Jabra Elite 85t review: Call quality and connectivity
The call quality on Jabra’s last two models left much to be desired. As much of an improvement as the Elite 85t is, Apple and Bose’s offerings are superior. What I can say is that the noise neutralization on calls is remarkable. Outside, my wife couldn’t hear the noises around me, which ranged from flapping birds to the buzz saw action taking place next door. Clarity is much better indoors; my clients were satisfied with how loud and clear I sounded on Zoom chats.
Bluetooth 5.0 is steady and reliable on the Elite 85t. The buds automatically show up on the available device list the moment you take them out of the charging case and pair instantly to your smartphone, tablet or laptop. Range is solid for about 35 feet of wireless listening. Multipoint technology is also at your disposal to connect the buds to two different devices simultaneously.
Jabra Elite 85t review: Verdict
The Elite 85t is a great pair of noise-cancelling headphones that deserves recognition in the best-in-class conversation. Jabra’s ANC technology is an effective feedforward/feedback solution that blocks out ambient noise at such a high level. Sound quality is upper echelon, with better-balanced bass that blends nicely with crisp-sounding mids and highs. Even in categories where it falls short like battery life, the Elite 85t helps make up the difference with optimized charging and battery management.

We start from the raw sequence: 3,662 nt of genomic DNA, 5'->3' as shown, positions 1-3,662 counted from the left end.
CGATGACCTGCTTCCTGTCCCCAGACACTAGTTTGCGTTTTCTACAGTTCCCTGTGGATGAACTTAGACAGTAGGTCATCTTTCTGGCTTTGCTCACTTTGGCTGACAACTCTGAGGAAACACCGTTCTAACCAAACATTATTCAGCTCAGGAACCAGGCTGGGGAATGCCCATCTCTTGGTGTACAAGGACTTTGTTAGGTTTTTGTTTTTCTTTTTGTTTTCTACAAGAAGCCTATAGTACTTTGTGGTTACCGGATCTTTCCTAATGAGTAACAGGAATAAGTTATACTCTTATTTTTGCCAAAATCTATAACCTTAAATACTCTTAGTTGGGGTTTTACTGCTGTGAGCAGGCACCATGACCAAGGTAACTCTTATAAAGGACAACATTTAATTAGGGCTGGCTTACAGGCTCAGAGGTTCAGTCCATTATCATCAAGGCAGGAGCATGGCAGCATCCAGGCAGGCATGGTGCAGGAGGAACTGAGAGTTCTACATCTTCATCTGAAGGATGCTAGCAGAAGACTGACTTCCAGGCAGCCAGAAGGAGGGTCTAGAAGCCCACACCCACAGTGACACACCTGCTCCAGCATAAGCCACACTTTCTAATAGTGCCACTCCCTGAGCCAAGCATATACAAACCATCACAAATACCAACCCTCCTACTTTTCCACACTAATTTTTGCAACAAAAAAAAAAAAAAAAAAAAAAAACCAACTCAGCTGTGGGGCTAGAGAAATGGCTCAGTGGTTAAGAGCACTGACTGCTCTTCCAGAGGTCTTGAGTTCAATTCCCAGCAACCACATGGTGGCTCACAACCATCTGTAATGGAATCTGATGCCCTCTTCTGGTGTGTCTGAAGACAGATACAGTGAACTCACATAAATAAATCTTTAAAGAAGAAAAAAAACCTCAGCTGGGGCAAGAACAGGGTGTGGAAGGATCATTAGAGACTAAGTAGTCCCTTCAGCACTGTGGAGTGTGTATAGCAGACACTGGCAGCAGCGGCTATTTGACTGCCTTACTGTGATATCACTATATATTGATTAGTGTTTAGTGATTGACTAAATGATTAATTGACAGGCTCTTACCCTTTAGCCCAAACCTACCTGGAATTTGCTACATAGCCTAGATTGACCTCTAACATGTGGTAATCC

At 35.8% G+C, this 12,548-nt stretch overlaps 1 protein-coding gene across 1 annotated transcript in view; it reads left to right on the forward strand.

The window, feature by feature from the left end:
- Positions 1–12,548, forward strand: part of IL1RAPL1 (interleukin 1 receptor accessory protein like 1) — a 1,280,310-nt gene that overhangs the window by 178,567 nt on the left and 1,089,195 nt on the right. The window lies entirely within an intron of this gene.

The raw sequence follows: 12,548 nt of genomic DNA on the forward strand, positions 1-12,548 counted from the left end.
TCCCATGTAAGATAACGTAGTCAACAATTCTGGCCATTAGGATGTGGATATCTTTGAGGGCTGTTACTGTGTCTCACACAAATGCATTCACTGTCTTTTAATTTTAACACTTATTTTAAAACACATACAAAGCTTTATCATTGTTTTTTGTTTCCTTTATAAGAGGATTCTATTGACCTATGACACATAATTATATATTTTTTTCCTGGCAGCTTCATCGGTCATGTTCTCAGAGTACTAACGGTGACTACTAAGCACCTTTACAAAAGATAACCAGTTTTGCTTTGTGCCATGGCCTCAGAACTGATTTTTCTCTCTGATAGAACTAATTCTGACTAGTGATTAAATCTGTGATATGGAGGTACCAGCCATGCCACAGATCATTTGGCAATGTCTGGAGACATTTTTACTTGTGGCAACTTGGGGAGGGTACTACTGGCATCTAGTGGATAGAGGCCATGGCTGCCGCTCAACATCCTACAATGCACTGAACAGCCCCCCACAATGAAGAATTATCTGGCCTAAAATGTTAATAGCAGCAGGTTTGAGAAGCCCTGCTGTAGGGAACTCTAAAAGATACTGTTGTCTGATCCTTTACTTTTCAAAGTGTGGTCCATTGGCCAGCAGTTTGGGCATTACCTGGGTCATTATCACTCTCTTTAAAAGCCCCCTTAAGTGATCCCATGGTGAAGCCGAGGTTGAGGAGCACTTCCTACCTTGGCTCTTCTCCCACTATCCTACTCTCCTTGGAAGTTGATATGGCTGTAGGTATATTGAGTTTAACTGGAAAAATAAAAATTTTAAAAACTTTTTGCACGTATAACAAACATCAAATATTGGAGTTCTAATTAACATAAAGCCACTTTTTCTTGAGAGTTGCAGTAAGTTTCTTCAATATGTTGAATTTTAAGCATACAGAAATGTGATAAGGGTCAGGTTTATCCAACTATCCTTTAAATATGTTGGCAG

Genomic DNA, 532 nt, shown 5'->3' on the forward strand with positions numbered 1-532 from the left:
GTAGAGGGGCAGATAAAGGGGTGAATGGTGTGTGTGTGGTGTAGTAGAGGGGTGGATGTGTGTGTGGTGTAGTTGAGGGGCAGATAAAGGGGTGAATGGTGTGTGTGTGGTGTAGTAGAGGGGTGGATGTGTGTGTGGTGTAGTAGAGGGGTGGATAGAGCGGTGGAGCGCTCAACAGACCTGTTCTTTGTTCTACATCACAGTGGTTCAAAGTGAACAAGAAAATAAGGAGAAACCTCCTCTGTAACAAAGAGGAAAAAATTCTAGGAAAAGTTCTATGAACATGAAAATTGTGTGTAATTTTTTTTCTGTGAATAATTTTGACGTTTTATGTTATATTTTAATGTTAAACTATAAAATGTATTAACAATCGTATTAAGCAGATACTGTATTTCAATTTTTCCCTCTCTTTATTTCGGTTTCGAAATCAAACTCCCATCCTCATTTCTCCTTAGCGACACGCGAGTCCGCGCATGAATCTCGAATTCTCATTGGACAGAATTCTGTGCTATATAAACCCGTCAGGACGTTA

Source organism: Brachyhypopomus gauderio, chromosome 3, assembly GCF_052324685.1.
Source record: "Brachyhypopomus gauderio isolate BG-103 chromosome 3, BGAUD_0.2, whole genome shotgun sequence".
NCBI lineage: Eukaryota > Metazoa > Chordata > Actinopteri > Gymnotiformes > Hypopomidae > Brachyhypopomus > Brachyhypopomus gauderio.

There’s nothing you can do about the bigger design, and the multiple software bugs require fixing, but neither of these are deal-breakers. And if we’re going based on the company’s track record, then Jabra will set out to fix these errors and give us nothing short of excellence when releasing the eventual Elite Active 85t.
Does the Elite 85t beat the AirPods Pro or the Bose QuietComfort Earbuds? Honestly there’s no clear winner: the QuietComfort Earbuds delivers the best battery life and ANC, while the AirPods Pro are great all round. But if you want wireless earbuds with great ANC, sound, and functionality in a tiny package, the Elite 85t is one of the best options out there right now.